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Special Report: Technical know-how is vital to fire safety

by Indrajit Sen on May 11, 2017

Ramanujan Suresh, sales director - analytical and detection for Rosemount MEA at Emerson Process Management.
Ramanujan Suresh, sales director - analytical and detection for Rosemount MEA at Emerson Process Management.

In your opinion, how well-equipped is the GCC oil and gas industry in terms of fire protection? How prepared are major oil and gas producers to efficiently detect fires and prevent accidents?

Given the large amounts of flammable gases and liquids being handled and stored in the GCC, fire protection is extremely significant, and I believe that the GCC oil and gas industry is fully cognisant of that. In terms of awareness and regulations, a lot of improvements have happened over the years.

With several large facilities coming on stream with new technicians and operators, managing competence and compliance to avoid human errors has become an ongoing challenge. Technology plays a major role in efficiently detecting and preventing incidents.

For instance, it is now possible to detect deadly gas leaks at the speed of sound, without being affected by inclement weather, wind direction, leak direction, or any potential gas dilution. Unlike traditional gas detection equipment, today’s gas leak detection technologies do not have to wait until a gas concentration has accumulated, and the detection response is instantaneous for all gas types. The adoption of such innovations in the field of safety is gaining momentum in the GCC.

What major fire accidents have occurred in the regional oil and gas industry in the recent past?

Risk is the product of frequency and consequence. With the best will in the world, the frequency of accidents cannot be brought to zero. Therefore, there are still fire incidents that make headlines all over the world. However, focussing on keeping the risk at a low level is the key, and today’s flame and gas detection technologies can help to do that.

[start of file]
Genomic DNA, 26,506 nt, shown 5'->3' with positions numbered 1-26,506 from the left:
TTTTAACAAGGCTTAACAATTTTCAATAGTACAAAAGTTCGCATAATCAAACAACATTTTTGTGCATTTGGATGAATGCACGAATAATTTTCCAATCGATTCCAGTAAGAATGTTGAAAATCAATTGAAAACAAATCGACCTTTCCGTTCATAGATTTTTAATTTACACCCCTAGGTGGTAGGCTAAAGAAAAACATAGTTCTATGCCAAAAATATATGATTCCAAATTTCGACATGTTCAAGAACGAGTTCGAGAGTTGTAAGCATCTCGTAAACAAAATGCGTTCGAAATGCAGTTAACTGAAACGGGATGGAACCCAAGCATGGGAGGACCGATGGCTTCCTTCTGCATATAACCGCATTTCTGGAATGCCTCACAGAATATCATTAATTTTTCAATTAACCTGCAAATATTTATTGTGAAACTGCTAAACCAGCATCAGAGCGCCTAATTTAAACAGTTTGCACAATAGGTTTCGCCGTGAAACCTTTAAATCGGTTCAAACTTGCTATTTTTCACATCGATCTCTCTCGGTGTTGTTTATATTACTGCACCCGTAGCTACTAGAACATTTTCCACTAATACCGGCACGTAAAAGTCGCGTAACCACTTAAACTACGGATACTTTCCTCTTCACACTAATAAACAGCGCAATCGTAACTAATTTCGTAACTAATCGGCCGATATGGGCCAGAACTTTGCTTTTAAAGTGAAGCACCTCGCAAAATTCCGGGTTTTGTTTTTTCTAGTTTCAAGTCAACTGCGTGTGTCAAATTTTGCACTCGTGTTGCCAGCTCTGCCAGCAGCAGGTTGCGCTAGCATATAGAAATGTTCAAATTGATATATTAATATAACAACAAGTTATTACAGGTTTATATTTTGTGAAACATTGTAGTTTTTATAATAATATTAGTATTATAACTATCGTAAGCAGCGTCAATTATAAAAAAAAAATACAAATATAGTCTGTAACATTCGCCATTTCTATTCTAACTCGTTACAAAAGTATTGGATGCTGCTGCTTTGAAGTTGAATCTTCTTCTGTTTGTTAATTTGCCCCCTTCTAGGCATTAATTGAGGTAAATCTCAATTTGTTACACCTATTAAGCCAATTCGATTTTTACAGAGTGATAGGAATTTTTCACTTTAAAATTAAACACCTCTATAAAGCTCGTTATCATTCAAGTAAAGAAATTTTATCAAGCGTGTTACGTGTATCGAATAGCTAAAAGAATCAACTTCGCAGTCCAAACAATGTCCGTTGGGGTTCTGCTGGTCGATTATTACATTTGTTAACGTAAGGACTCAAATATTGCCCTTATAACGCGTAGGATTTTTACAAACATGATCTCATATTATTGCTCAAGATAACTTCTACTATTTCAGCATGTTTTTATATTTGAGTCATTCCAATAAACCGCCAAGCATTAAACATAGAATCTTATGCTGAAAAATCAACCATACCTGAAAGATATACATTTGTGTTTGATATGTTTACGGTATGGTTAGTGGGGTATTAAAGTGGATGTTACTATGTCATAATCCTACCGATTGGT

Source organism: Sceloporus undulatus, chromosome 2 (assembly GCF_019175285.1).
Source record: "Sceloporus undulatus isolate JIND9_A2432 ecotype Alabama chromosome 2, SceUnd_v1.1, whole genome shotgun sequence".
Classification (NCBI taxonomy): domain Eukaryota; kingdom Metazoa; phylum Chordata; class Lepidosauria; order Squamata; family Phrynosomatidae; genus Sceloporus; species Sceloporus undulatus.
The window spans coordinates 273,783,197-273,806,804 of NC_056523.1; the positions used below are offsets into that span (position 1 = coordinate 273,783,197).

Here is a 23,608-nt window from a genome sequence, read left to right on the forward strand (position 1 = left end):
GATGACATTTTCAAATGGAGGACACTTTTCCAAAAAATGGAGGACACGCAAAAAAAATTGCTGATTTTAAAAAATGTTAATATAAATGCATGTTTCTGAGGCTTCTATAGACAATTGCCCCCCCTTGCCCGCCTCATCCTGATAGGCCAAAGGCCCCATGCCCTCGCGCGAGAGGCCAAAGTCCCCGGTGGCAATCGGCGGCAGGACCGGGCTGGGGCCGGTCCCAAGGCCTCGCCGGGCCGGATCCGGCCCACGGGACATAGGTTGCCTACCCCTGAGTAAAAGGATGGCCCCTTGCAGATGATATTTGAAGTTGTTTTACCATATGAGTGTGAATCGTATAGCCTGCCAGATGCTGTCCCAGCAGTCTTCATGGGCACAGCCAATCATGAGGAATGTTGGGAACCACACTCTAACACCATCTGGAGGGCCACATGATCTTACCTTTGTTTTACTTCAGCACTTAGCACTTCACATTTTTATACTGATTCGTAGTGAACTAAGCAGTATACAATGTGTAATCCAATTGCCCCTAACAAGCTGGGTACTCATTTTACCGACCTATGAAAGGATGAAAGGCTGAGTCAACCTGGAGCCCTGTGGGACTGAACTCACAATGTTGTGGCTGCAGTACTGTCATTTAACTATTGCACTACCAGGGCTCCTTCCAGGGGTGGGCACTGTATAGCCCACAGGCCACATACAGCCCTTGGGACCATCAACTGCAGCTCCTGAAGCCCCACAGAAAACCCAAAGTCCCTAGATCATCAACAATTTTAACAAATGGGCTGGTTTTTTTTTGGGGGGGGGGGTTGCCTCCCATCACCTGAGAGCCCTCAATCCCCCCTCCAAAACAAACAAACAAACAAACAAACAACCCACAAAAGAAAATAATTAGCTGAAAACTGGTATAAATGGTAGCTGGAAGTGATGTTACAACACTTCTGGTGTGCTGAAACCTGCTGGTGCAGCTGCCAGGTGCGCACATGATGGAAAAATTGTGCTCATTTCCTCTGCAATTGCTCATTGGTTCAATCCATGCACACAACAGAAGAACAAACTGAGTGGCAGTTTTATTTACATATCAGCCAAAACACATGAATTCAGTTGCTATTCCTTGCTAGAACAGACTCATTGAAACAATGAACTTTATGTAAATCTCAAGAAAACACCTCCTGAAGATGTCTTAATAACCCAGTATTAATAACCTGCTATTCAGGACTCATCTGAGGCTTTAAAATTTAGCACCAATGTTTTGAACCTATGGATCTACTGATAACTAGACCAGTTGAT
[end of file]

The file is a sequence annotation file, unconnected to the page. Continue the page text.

With crude oil prices below $60 a barrel, do you think regional NOCs and other major oil and gas producers are spending enough to address HSE? As major energy companies cut their operating costs, are they still investing enough in fire security systems?

We are seeing operators doing all they can to reduce costs. But “all they can” has not meant reducing their focus on ensuring the safety of their personnel. NOC personnel have explicitly told us that the budgets of safety projects are ring-fenced and will not be reduced. Operators understand that they must ensure that cost-cutting does not compromise safety.

Statistics from Solomon Associates, among others, have shown that best-in-class operators have significantly reduced their maintenance budgets and improved their process safety by improving reliability.

As the old saying goes, “If you think that safety is expensive, try having an accident!” The cost of major industrial incidents is usually measured in the tens or hundreds of millions of dollars, and the consequent business interruptions are around four times more expensive again, not counting litigation, investigation, and regulatory penalties.

Regulatory audits and inspections usually increase following these incidents. Process manufacturing plants need to achieve top-quartile safety performance, or be in the top 25% of safety performers in the industry.


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